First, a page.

Spoken Arts label, Cadabra Records, announces the looming release of Inferno, an incredibly ominous limited 7″ release, featuring the convoluted horror poetry of celebrated American writer CLARK ASHTON SMITH.
The Inferno EP marks the very first time any of CLARK ASHTON SMITH‘s works have been set to audio, bringing five of his intensely visceral and pictorial poems writhing to life. For this macabre venture, the author’s words are delivered with gripping conviction through the voice of renowned horror literary scholar S.T. Joshi, whom here delivers his first of such readings, the release scored with appropriately horrifying tones by dark ambient/industrial outfit Theologian.
A sampling of Inferno is playing courtesy of the analog connoisseurs at Modern Vinyl, with an exclusive stream of the poems “The Eldritch Dark” and “Nyctalops.” A write-up accompanying the premiere offers in part, “Personally, I’ve been blown away by what I’ve seen from Cadabra Records so far and I’m sure moving forward will feel the same. Spoken word horror was huge in the 60’s and 70’s with releases like Famous Monsters Speak and Disney’s Chilling, Thrilling Sounds Of The Haunted House, and while the Cadabra releases are definitely a bit darker in tone they hearken back to a time when horror was something to be experienced not only in the theater but on the turntable as well.”
Hear a portion of Inferno now at Modern Vinyl; enter the portal RIGHT HERE.
Inferno will see release through Cadabra Records on June 3rd in an edition of 500 copies with three color variants, packaged in a six-panel gatefold sleeve featuring in-depth liner notes on the life and works of CLARK ASHTON SMITH written by S.T. Joshi, and strikingly dark artwork by Cadabra founder Jonathan Dennison. Preorder links for this limited release will go live on May 6th.
Inferno Track Listing:
The Eldritch Dark
To Howard Phillips Lovecraft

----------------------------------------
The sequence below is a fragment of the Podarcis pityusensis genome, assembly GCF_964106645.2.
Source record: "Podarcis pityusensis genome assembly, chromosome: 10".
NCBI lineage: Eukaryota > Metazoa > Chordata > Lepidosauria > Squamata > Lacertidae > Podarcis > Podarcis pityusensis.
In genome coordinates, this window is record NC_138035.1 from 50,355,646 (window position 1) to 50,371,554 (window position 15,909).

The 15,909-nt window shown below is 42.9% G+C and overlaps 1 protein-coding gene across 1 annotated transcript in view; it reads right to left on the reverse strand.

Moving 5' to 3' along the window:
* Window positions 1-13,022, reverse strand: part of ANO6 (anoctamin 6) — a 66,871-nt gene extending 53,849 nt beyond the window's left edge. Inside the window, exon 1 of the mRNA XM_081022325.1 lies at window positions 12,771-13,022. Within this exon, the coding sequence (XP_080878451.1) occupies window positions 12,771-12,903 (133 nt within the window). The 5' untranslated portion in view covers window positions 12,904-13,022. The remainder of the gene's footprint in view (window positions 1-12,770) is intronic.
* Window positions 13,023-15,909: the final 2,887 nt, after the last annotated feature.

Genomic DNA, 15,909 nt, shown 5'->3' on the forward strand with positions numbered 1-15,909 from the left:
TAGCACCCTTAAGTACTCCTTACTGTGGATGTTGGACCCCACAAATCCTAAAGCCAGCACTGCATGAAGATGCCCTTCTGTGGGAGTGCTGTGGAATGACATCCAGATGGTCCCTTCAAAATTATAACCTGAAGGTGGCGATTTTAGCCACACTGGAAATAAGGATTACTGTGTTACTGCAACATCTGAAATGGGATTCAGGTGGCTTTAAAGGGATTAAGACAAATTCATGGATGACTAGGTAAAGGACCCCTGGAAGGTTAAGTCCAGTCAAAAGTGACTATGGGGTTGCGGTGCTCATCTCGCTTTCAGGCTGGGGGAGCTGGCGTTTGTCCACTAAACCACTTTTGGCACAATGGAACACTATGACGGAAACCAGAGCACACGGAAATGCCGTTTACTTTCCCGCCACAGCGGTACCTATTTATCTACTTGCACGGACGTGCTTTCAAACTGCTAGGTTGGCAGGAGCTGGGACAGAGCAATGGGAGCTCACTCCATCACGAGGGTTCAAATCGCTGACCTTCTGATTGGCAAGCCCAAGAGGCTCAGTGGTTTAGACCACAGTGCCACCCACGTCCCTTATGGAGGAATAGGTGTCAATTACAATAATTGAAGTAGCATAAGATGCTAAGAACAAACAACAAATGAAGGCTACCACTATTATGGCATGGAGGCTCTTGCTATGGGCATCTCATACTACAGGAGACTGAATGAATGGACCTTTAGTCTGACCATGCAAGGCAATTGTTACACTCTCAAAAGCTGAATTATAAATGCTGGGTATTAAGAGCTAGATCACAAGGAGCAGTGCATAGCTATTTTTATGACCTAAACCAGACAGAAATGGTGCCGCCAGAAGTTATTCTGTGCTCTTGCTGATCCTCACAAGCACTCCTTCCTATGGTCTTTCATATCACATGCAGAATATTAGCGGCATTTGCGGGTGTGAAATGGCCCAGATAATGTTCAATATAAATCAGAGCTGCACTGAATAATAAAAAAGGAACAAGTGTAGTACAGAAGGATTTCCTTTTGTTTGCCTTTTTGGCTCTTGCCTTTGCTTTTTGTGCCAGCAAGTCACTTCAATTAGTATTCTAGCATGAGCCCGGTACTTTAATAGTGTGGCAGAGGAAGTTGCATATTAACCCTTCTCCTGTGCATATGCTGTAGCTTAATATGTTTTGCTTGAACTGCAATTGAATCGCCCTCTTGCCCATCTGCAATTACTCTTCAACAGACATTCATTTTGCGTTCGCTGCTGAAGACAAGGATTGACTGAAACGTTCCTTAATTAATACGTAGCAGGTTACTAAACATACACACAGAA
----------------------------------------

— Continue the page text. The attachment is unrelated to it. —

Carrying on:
Born on January 13th, 1893, in Long Valley, California, CLARK ASHTON SMITH was wholly home-schooled, and heavily engaged himself in a remarkable course of self-education, teaching himself Latin and reading all the way through Webster’s unabridged dictionary. He began writing as early as 1904, producing both prose and poetry, but it was when he got in touch with George Sterling in 1911 that his career as a writer–and especially as a poet–took off. He had come into contact with H. P. Lovecraft in 1922, when Lovecraft wrote him a fan letter in which he waxed enthusiastic about some of his early poetry volumes. SMITH, in turn, read a lot of Lovecraft’s short stories, both in manuscript and as they were published in the pulp magazine Weird Tales, founded in 1923. Around 1925, SMITH felt he needed to find a new direction in his writing, since his poetry wasn’t gaining him much recognition. So he wrote the story “The Abominations of Yondo.” He was stunned that Sterling didn’t like it (the older poet said that “All highbrows think the ‘Yondo’ material outworn and childish. The daemonic is done for, for the present”), but Lovecraft and others loved it. In 1929 he began writing fiction in great quantity: he would produce more than 100 stories over the next six years. These stories made SMITH‘s reputation as a writer of fantasy, appearing in such venues as Weird Tales, Wonder Stories, and Strange Tales.
These five works represented on Inferno are only a tiny sampling of the nearly one-thousand poems CLARK ASHTON SMITH wrote over a period of nearly fifty years. Like all his poetry, they are written with supreme care and craftsmanship, as Smith carefully weighs the imaginative impact of every word and pays great attention to the poetic rhythm that can create an atmosphere of weirdness, fantasy, and cosmic menace. And yet, we also find pathos, melancholy, and poignancy in these poems. SMITH could express the full range of human emotions in his verse, and we are fortunate that he so often chose to focus on the emotions of terror and strangeness in poems that will endure for as long as English verse is read.
CLARK ASHTON SMITH‘s fiction has demonstrably influenced the work of both his contemporaries (such as Lovecraft, who incorporated some elements from Smith’s stories into his own tales of the Cthulhu Mythos) and successors, such as Jack Vance, Roger Zelazny, and Neil Gaiman.